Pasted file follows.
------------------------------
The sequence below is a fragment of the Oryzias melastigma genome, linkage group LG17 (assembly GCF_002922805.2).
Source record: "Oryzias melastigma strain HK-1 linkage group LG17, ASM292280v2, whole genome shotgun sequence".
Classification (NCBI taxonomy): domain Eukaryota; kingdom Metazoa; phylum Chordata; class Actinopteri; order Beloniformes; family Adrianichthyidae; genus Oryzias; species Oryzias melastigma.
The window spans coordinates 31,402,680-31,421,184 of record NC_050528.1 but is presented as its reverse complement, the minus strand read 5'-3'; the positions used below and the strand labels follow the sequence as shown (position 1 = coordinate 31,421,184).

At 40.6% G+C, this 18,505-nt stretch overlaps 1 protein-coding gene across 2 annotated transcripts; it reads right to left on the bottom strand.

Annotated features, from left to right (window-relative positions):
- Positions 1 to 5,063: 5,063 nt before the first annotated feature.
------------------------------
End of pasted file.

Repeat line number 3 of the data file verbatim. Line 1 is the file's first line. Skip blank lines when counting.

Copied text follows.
Classification (NCBI taxonomy): domain Eukaryota; kingdom Metazoa; phylum Chordata; class Actinopteri; order Beloniformes; family Adrianichthyidae; genus Oryzias; species Oryzias melastigma.